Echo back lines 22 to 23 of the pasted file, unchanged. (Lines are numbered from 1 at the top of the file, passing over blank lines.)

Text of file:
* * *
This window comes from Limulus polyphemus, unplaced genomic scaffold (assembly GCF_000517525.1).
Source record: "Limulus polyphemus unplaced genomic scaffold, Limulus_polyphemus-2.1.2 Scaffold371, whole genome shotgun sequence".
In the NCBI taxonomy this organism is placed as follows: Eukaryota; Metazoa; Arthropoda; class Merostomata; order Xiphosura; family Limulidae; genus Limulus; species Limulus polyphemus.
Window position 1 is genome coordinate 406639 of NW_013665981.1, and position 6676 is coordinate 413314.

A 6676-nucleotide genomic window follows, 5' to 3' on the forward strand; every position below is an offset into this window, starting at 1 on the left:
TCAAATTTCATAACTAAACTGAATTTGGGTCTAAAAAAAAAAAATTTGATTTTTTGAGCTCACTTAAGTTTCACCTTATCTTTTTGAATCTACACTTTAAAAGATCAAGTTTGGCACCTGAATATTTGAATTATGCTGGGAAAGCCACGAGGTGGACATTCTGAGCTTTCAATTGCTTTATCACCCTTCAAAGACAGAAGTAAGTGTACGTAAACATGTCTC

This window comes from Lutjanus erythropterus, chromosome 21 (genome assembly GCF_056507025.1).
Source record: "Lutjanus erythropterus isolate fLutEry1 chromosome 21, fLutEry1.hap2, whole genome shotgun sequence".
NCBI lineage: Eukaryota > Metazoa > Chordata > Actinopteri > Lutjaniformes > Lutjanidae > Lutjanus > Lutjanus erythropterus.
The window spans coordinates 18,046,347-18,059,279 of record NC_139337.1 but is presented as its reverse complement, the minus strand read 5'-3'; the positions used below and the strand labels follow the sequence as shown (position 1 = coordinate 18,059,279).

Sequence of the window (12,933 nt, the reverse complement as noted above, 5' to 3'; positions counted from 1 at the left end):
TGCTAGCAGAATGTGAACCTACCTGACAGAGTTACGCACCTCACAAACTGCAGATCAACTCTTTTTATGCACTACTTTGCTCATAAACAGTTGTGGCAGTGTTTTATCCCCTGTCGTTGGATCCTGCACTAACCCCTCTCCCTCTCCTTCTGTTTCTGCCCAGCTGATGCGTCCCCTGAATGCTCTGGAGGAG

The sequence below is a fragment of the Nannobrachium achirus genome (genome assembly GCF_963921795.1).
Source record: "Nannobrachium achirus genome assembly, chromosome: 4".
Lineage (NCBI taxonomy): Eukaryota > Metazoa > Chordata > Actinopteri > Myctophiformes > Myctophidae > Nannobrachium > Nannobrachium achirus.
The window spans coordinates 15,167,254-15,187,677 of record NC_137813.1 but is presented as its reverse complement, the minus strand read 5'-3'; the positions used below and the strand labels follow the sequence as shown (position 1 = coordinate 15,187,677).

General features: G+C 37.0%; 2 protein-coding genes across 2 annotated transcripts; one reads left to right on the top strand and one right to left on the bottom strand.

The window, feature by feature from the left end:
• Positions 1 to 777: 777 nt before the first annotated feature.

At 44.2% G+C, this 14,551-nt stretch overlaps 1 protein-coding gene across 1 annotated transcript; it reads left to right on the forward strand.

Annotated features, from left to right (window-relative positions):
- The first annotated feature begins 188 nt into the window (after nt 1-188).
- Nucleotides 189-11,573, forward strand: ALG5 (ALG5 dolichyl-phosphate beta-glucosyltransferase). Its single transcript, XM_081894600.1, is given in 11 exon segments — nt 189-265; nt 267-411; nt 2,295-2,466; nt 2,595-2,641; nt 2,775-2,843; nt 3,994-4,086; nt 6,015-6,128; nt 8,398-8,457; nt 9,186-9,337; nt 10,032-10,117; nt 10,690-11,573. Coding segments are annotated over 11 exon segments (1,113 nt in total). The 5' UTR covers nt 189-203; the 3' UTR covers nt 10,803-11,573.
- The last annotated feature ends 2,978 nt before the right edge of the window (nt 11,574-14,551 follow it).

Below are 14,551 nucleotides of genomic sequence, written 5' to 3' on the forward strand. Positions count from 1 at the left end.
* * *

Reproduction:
- The first annotated feature begins 188 nt into the window (after nt 1-188).
- Nucleotides 189-11,573, forward strand: ALG5 (ALG5 dolichyl-phosphate beta-glucosyltransferase). Its single transcript, XM_081894600.1, is given in 11 exon segments — nt 189-265; nt 267-411; nt 2,295-2,466; nt 2,595-2,641; nt 2,775-2,843; nt 3,994-4,086; nt 6,015-6,128; nt 8,398-8,457; nt 9,186-9,337; nt 10,032-10,117; nt 10,690-11,573. Coding segments are annotated over 11 exon segments (1,113 nt in total). The 5' UTR covers nt 189-203; the 3' UTR covers nt 10,803-11,573.